Fountain Hills, a small town near Phoenix, Arizona, has rid itself of light pollution since 2018, thanks to the community's efforts to preserve dark skies.
Until LEDs became mainstream, Fountain Hills enjoyed starry skies despite its proximity to Phoenix. A mountain surrounding the town blocks most of the skyglow from the city.
“Light pollution became an issue in Fountain Hills over the years because we were not taking new LED technologies into account. Our town’s lighting code was antiquated and out-of-date,” says Vicky Derksen, a resident who is also a part of the Fountain Hills Dark Sky Association founded in 2017. “To preserve dark skies, we had to work with the entire town to update the local lighting code and convince residents to follow responsible outdoor lighting practices.”
Derksen and her team first tackled light pollution in the town center which has a faux fountain in the middle of a lake. “The iconic centerpiece, from which Fountain Hills got its name, had the wrong types of lighting fixtures, which created a lot of glare,” adds Derksen. They then replaced several other municipal lighting fixtures with dark-sky-friendly LEDs.
The results were awe-inspiring. After a long time, residents could see the Milky Way with crystal clear clarity. Star-gazing activities made a strong comeback across the town. But keeping light pollution low requires constant work.
Derksen and other residents regularly measure artificial light levels in
Fountain Hills. Currently, the only major source of light pollution is from extremely bright, illuminated signs which local businesses had installed in different parts of the town. While Derksen says it is an uphill battle to educate local businesses about light pollution, Fountain Hills residents are determined to protect their dark skies.
“When a river gets polluted, it can take several years before clean-up efforts see any tangible results,” says Derksen. “But the effects are immediate when you work toward reducing light pollution. All it requires is flipping a switch.”
Are You Having a Healthy Change of Heart? An HRV Sensor Can Tell You.
This episode is about a health metric you may not have heard of before: heart rate variability, or HRV. This refers to the small changes in the length of time between each of your heart beats.
Scientists have known about and studied HRV for a long time. In recent years, though, new monitors have come to market that can measure HRV accurately whenever you want.
Five months ago, I got interested in HRV as a more scientific approach to finding the lifestyle changes that work best for me as an individual. It's at the convergence of some important trends in health right now, such as health tech, precision health and the holistic approach in systems biology, which recognizes how interactions among different parts of the body are key to health.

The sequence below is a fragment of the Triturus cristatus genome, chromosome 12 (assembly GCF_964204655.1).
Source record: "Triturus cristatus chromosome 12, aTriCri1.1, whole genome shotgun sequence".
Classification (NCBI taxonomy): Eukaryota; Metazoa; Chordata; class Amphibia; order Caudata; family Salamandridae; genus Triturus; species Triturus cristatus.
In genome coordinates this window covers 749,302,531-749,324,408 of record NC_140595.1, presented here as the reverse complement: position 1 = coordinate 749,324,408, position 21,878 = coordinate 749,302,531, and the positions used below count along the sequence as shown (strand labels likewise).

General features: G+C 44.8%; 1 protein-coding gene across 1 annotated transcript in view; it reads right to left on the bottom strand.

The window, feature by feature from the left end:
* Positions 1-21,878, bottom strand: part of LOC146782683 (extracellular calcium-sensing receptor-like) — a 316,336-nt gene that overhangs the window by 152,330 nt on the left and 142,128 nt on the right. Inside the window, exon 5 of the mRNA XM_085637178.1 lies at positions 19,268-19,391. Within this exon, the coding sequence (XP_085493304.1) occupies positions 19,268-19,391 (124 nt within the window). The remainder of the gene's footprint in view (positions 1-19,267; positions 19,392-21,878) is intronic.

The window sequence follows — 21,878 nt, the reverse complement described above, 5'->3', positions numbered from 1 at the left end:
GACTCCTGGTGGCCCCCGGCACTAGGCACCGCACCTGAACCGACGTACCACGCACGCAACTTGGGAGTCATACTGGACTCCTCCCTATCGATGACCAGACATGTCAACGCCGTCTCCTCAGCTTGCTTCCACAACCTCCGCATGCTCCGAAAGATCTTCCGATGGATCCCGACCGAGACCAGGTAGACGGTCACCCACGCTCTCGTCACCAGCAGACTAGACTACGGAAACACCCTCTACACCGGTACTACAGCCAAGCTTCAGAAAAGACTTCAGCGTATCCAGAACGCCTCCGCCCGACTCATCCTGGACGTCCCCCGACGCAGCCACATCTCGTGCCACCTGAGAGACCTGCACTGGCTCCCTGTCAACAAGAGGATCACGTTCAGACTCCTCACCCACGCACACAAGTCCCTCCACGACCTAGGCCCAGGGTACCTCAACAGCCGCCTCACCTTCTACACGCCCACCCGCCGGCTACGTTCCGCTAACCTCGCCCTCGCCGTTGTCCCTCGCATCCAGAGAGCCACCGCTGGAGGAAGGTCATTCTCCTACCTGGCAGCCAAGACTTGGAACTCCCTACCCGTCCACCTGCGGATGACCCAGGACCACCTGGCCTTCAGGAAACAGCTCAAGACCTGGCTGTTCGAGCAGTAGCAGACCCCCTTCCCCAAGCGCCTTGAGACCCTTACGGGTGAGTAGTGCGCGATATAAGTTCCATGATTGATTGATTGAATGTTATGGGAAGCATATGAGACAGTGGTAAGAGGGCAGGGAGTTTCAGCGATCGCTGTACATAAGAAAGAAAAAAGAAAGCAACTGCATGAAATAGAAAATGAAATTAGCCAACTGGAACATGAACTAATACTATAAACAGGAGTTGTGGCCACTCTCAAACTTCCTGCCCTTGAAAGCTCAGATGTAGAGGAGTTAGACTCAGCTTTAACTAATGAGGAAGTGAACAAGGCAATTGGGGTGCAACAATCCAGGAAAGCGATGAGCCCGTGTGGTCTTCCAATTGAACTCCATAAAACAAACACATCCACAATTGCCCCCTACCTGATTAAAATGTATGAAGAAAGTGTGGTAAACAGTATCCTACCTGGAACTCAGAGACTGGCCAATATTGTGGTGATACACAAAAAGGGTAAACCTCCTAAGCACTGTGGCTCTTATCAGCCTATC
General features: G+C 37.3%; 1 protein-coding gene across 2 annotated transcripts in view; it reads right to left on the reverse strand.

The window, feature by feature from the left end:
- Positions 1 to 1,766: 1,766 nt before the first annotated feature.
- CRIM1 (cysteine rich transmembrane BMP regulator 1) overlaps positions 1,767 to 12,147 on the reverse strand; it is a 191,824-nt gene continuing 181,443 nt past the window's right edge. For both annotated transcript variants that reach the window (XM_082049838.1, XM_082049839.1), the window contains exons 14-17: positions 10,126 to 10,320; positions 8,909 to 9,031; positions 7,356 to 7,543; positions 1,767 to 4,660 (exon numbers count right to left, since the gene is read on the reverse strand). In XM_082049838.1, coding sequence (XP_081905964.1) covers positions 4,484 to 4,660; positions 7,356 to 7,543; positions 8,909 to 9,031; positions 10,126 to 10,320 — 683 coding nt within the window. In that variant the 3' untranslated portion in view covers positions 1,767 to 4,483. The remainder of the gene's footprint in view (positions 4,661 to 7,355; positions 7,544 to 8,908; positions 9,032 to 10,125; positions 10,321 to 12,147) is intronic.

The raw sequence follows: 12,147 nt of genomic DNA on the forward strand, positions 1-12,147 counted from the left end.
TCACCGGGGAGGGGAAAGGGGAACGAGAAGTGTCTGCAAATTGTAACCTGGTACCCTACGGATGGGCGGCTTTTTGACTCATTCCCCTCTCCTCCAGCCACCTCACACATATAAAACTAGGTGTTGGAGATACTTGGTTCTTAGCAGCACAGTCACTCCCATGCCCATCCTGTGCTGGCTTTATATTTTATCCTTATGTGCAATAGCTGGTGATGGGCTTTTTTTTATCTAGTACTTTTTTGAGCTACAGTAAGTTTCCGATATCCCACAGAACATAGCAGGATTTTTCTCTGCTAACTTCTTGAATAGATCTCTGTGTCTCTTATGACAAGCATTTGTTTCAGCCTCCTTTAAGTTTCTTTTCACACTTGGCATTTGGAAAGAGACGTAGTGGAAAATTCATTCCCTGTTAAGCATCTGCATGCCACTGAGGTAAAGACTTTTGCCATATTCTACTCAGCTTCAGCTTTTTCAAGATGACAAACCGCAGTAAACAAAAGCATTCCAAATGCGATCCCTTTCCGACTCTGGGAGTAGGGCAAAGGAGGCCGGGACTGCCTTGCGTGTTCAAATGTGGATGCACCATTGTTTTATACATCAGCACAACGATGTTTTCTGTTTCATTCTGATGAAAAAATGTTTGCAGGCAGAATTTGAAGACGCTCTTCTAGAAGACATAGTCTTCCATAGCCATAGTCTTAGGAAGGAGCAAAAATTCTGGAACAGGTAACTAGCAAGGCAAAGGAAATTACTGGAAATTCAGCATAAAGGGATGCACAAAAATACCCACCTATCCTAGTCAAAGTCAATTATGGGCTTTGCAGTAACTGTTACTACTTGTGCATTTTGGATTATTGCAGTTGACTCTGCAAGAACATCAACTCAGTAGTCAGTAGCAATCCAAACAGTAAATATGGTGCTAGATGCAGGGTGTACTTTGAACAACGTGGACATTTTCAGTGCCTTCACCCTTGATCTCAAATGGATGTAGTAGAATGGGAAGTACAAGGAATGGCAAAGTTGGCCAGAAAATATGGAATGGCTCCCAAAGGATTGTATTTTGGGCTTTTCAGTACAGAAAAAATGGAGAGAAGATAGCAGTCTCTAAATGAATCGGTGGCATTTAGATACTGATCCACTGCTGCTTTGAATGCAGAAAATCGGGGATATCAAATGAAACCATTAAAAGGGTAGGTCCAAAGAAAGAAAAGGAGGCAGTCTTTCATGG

But HRV is just one of many numbers worth paying attention to. For this episode of Making Sense of Science, I spoke with psychologist Dr. Leah Lagos; Dr. Jessilyn Dunn, assistant professor in biomedical engineering at Duke; and Jason Moore, the CEO of Spren and an app called Elite HRV. We talked about what HRV is, research on its benefits, how to measure it, whether it can be used to make improvements in health, and what researchers still need to learn about HRV.
*Talk to your doctor before trying anything discussed in this episode related to HRV and lifestyle changes to raise it.
Listen on Apple | Listen on Spotify | Listen on Stitcher | Listen on Amazon | Listen on Google
Spren - https://www.spren.com/
Elite HRV - https://elitehrv.com/
Jason Moore's Twitter - https://twitter.com/jasonmooreme?lang=en
Dr. Jessilyn Dunn's Twitter - https://twitter.com/drjessilyn?lang=en
Dr. Dunn's study on HRV, flu and common cold - https://jamanetwork.com/journals/jamanetworkopen/f...
Dr. Leah Lagos - https://drleahlagos.com/
Dr. Lagos on Star Talk - https://www.youtube.com/watch?v=jC2Q10SonV8
Research on HRV and intermittent fasting - https://pubmed.ncbi.nlm.nih.gov/33859841/
Research on HRV and Mediterranean diet - https://medicalxpress.com/news/2010-06-twin-medite...:~:text=Using%20data%20from%20the%20Emory,eating%20a%20Western%2Dtype%20diet
Devices for HRV biofeedback - https://elitehrv.com/heart-variability-monitors-an...
Benefits of HRV biofeedback - https://pubmed.ncbi.nlm.nih.gov/32385728/
HRV and cognitive performance - https://www.frontiersin.org/articles/10.3389/fnins...
HRV and emotional regulation - https://pubmed.ncbi.nlm.nih.gov/36030986/
Fortune article on HRV - https://fortune.com/well/2022/12/26/heart-rate-var...
Matt Fuchs is the editor-in-chief of Leaps.org and Making Sense of Science. He is also a contributing reporter to the Washington Post and has written for the New York Times, Time Magazine, WIRED and the Washington Post Magazine, among other outlets. Follow him @fuchswriter.